• Fertiliser subsidy is pegged lower at Rs. 49,980.73 crore this fiscal year from Rs. 52,980.25 crore last year on the premise that it would drop in the NBS regime.
    • Keeping urea, a key source of nitrogen, out of the NBS has led to heavy use of the cheapest fertiliser in the first three months of the policy, defeating its objective of balanced use of nutrients.
    • When the NBS scheme was introduced in April, subsidy for indigenous and imported P&K fertilisers was announced on an annual basis for 2010-11, based on the prevailing fertiliser prices and price trends in the international market. That allowed the private sector to clinch imports at attractive prices while domestic competition was expected to keep prices affordable to farmers. The Centre plans to amend the new pricing scheme for urea to determine the quantum of urea subsidy, although the industry has demanded inclusion of urea in the NBS and free imports either within or outside the scheme.
  • The new WPI still has holes; hence govt. mulls additional indices
    • The reworked wholesale price index (WPI) with a new base and a current product basket will give a more reliable measure of price inflation, but it falls short as a relevant measure of inflation for policymakers.
    • While the WPI is a weekly index, it is not either the international equivalent of the producers’ price index or the consumer price index (CPI). This technically makes India’s inflation measure incomparable with the rest of the world.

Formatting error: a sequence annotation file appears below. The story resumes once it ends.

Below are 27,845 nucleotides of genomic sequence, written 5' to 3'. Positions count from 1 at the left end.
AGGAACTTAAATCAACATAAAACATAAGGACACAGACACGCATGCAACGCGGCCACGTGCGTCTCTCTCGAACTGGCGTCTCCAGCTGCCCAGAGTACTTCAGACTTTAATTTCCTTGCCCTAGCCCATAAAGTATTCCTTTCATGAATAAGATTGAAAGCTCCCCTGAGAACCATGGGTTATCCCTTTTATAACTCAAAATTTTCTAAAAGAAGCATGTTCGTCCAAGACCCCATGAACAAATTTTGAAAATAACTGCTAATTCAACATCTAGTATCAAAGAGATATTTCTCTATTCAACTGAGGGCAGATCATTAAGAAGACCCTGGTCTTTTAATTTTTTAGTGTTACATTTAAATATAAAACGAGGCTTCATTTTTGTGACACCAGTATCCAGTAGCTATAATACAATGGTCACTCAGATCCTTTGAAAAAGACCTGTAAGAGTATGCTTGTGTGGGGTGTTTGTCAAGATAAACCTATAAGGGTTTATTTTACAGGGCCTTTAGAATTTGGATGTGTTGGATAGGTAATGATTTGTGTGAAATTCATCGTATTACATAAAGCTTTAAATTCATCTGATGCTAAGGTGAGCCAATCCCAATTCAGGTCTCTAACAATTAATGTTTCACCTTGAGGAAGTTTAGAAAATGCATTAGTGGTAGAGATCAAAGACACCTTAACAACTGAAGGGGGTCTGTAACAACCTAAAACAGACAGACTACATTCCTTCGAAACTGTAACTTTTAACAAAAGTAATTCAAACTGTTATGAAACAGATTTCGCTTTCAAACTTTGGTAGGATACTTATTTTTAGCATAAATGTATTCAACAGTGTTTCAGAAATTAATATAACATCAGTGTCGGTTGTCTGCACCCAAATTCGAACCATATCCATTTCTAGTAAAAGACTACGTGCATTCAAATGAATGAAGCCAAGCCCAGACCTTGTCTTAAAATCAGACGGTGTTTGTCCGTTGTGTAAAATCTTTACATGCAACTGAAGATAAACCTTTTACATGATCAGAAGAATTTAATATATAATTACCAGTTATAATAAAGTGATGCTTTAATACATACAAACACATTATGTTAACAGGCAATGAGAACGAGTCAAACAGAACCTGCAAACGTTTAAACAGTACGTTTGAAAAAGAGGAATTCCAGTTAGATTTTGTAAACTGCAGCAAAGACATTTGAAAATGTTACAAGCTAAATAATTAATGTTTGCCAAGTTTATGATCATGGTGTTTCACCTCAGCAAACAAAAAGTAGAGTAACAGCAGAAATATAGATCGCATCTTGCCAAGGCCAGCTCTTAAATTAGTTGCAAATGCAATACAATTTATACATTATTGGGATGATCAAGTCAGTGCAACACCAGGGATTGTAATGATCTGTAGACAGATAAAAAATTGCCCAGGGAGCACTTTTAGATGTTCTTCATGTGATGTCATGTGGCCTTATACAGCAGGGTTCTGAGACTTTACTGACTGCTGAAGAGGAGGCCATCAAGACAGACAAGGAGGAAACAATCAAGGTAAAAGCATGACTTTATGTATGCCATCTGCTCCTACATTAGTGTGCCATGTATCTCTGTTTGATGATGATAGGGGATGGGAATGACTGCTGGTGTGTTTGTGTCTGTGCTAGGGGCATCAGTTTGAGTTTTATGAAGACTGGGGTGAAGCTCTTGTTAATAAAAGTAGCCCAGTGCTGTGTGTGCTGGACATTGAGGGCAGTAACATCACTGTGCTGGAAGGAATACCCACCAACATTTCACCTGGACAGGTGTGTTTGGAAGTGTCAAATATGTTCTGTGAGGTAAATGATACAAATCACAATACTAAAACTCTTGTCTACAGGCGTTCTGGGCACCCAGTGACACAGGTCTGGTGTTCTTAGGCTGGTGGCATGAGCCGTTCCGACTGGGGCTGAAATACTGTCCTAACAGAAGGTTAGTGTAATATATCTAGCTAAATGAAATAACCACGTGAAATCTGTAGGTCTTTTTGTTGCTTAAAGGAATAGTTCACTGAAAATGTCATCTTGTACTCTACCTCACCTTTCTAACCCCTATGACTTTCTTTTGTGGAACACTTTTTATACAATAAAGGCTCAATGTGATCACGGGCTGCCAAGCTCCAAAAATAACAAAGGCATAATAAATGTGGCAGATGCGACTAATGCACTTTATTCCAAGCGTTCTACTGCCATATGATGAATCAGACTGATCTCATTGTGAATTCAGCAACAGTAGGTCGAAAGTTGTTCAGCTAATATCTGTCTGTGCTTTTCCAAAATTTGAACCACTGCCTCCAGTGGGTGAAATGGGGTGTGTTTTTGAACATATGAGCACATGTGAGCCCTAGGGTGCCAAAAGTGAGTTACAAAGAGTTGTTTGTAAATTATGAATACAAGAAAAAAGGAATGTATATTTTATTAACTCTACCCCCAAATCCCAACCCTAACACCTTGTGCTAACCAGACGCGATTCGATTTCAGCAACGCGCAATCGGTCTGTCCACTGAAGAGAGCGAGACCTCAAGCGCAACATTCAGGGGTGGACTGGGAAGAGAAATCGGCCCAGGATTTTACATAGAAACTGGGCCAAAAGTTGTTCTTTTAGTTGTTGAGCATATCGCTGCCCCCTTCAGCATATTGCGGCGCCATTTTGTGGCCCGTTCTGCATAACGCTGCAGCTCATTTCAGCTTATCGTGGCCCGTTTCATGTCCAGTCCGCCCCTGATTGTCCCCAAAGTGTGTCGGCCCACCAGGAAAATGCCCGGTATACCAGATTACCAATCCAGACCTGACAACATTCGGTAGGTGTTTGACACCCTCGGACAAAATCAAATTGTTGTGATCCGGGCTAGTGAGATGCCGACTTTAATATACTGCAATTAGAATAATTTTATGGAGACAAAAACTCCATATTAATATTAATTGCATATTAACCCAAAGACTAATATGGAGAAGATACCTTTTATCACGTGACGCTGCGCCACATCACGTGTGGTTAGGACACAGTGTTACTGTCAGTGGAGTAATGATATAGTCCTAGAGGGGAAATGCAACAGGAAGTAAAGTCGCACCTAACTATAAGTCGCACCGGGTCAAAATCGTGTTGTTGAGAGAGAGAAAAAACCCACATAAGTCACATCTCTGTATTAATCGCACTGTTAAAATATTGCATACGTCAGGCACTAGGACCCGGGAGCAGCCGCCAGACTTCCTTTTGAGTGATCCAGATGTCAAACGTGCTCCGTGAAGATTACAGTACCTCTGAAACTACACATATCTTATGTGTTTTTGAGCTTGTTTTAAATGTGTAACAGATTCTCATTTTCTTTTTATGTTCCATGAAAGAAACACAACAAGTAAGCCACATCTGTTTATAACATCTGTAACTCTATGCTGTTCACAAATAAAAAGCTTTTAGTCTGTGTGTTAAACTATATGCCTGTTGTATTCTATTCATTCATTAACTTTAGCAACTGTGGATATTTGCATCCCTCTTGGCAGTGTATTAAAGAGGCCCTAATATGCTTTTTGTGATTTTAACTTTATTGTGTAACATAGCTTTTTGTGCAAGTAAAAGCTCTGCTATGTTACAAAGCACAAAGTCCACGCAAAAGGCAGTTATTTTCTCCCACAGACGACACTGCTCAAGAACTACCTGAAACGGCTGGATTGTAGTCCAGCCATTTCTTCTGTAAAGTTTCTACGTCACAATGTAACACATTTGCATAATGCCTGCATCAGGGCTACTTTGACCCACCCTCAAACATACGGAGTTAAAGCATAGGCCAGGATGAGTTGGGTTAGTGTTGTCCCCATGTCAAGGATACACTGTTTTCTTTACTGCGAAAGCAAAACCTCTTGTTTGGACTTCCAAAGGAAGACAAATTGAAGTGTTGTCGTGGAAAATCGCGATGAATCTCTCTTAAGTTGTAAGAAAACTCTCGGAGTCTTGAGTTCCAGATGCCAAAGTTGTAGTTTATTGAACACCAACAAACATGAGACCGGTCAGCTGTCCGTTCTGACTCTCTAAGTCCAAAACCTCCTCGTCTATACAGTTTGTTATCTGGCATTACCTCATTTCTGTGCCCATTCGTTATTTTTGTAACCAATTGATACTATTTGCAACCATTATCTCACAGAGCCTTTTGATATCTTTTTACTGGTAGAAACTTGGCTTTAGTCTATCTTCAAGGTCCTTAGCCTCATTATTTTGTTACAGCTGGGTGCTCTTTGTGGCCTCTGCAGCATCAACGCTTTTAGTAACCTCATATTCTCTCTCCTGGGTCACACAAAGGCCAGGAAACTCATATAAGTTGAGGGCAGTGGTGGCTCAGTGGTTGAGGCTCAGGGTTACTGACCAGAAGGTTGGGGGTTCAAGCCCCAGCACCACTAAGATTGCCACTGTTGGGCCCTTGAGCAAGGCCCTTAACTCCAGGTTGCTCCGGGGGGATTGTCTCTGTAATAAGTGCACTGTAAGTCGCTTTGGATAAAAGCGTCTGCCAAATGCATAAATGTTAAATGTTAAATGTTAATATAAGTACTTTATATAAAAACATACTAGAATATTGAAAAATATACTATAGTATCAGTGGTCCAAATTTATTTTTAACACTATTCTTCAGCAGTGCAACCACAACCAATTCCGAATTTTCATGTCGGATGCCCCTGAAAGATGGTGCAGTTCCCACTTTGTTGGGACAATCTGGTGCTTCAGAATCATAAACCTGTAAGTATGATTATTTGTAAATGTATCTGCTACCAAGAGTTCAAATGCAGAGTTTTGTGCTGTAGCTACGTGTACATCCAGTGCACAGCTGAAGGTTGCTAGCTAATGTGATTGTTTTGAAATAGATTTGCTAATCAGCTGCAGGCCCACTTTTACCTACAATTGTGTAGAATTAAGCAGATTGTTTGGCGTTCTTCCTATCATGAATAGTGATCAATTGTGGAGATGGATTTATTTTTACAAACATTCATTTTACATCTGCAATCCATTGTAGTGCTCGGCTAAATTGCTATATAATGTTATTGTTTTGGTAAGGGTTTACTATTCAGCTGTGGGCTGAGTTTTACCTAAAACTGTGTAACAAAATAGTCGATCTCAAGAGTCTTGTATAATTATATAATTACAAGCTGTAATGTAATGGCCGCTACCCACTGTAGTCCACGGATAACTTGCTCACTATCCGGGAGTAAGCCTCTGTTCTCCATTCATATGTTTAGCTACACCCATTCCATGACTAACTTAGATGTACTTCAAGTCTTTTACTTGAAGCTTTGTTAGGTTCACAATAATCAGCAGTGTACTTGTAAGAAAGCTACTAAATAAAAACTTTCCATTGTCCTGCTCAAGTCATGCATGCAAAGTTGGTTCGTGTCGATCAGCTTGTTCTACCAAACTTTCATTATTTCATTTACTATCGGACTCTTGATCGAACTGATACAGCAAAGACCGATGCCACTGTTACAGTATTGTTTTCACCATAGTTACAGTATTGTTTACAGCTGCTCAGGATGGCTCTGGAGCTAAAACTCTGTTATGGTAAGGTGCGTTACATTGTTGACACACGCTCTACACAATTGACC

• The various retail measures of inflation are of extremely poor quality. Besides, the four retail measures of inflation – CPI for rural labourers, agricultural labourers, industrial workers and urban non-manual employees — are too narrowly targeted, making them irrelevant for macro policy formulation. The central bank, therefore, considers all the measures of inflation, behaviour of individual components, and other economic and financial indicators to assess inflation.
    • The government plans to launch three new retail price indices by early next year, based on consumption patterns revealed in the large round NSS surveys, making the indices more representative.
    • The proposed CPI rural and urban indices would be based on weights taken from a large sample of over one lakh households. The two indices will be combined, proportionate to their relative weights in the economy, to arrive at a national measure of retail inflation.
  • A strong argument in favour of a USO Fund for banking
    • Remember the noting we made about RBI asking governments not give their transaction business to private sector banks?  Here is a strong argument advanced by today's ET editorial on why such a move is retrograde and what could possibly be a better alternative: